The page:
China has set a course of major economic changes but extent and pace of implementation remains the big question, Andrew Moody reports
The annual Central Economic Work Conference in Beijing last month attracted more international attention than usual.
Commentators and observers were looking for what reform steps the new leadership were likely to introduce in the first full year in charge.
The increased anticipation was partly a result of the Third Plenum Session of the 18th Communist Party of China Central Committee in November that laid out an ambitious 10-year program by announcing the setting up of a high-level commission to coordinate nationwide reforms.
The four-day economic work conference was attended by all seven standing committee members of the Political Bureau of the CPC Central Committee, including President Xi Jinping and Premier Li Keqiang.
The main focus, particularly for the markets, was an indication as to what growth target the government was likely to set for 2014.
With the outcome for 2013 still not known — although now expected to be about 7.6 percent — what analysts were looking for was whether the government was about to relax the target from "about 7.5 percent" this year to allow room for structural economic reform.
The actual new figure will not be known until the March meeting of the National People’s Congress, the national legislature.
Those reading the tea leaves at the economic work conference anticipate that this is likely to be between 7 percent — what government officials have already stated is the absolute floor — and 7.5 percent.
With China likely to be buoyed by any pick-up in global economic demand, another 7.5 percent target may not indicate a lack of appetite for reform.
Growth targets also have a history of not changing very much. Until 2012, when it dropped to 7.5 percent, the figure had been held at 8 percent for eight successive years.
As for some of the language used in the official statement released on Dec 13 at the end of the conference, it was difficult to detect discernable change.
In fact, maintaining a "proactive" fiscal policy and "prudent" monetary policy was the same terminology used in the previous year’s statement.
There was, however, a big focus this time on the problem of local government debt, which many hold is the central weakness of the economy. The statement called for local authorities to be held accountable for their budgets and to "put right any incorrect official performance orientation".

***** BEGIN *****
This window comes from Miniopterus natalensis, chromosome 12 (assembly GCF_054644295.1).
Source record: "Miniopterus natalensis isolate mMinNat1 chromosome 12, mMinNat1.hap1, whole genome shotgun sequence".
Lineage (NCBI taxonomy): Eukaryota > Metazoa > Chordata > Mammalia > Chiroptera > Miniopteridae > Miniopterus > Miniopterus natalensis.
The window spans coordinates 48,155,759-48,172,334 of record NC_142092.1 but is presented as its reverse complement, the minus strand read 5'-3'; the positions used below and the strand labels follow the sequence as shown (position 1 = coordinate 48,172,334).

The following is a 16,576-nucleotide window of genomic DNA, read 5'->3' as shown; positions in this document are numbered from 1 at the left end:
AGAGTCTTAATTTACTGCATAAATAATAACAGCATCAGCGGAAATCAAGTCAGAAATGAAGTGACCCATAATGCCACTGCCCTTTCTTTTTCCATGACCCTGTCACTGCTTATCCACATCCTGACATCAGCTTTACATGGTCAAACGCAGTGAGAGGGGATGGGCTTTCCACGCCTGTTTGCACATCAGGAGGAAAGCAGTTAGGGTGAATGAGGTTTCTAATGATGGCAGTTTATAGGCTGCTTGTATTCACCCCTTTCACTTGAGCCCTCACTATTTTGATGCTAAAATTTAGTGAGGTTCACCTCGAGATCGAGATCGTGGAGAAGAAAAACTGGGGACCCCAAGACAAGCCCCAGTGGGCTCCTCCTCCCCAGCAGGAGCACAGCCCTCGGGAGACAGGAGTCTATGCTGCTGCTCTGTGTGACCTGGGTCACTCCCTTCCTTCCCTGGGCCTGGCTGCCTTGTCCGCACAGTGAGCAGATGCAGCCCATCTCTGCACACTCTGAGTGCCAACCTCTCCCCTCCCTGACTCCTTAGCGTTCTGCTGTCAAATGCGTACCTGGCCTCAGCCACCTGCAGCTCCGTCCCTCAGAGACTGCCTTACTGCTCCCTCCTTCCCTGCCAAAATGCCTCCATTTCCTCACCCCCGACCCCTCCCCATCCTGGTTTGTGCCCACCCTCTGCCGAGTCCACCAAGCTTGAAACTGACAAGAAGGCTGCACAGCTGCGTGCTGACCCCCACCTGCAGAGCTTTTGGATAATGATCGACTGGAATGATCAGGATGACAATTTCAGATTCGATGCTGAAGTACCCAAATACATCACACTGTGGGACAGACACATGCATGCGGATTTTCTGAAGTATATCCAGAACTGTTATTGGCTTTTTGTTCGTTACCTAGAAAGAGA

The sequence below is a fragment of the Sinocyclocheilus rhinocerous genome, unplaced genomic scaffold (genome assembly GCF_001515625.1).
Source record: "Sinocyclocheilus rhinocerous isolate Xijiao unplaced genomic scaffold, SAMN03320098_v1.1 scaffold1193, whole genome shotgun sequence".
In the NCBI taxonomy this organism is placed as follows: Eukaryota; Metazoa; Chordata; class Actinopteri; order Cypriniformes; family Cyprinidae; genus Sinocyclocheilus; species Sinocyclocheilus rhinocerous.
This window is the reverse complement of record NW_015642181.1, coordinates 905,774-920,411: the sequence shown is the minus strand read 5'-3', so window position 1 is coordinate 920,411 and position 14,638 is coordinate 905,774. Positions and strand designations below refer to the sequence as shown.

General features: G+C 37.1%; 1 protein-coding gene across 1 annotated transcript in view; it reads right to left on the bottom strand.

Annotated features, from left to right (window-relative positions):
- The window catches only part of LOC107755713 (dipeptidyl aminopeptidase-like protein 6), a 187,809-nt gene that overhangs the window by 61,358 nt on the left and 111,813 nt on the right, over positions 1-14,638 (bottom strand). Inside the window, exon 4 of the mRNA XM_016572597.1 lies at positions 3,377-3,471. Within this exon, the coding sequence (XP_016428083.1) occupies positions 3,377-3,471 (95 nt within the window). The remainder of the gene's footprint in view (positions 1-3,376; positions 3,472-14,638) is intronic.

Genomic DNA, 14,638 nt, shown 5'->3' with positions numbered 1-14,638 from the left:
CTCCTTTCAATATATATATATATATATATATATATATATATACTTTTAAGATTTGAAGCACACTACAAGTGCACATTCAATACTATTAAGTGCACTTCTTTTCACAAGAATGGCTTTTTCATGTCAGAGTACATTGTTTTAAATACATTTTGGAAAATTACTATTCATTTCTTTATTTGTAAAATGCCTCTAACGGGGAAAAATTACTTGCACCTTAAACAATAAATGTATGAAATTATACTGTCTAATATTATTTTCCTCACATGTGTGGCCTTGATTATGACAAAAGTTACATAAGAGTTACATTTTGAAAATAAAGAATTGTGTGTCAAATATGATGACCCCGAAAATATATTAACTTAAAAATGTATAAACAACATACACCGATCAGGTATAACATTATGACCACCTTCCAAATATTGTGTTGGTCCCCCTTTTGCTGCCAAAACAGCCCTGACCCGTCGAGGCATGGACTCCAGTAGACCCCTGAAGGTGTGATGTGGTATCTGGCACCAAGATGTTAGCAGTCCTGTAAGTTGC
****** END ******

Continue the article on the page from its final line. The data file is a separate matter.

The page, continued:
The conference also called for industrial restructuring and an end to excess capacity in certain sectors and the phasing out of obsolete industries in favor of those promoting innovation.
In other areas, the conference wanted to push forward agricultural reform to be less reliant on imports and also improve food security.
There was also emphasis on opening up the economy and the need to set up further free trade zones, such as the one in Shanghai launched last year.
This is likely to hold the key as to the pace of the opening-up of China’s capital markets, which is seen as one of the most risky but at the same time vital reform processes the economy has to withstand.
Shuang Ding, senior China economist at banking group Citi in Hong Kong, says the risk of anticlimax following the third plenum had been avoided and it was clear the government was serious about economic reform.
"I would say that it is further confirmation that the leaders are very determined to push ahead with reforms."
Ding, a former economist at the International Monetary Fund, believes the reform agenda still has an inbuilt conservatism. He says the government is likely to stick to a 7.5 percent growth target for 2014.
"This is one of the key messages I got ... that the government is not ready to sacrifice growth in a very significant way and that they emphasize that a stable economic and social environment is still a necessary condition for reform."
He says he can understand the government’s caution on this.
"I think not only policymakers but I would say most in the financial markets are not ready to accept below 7 percent growth yet. I think that would be a real gamechanger."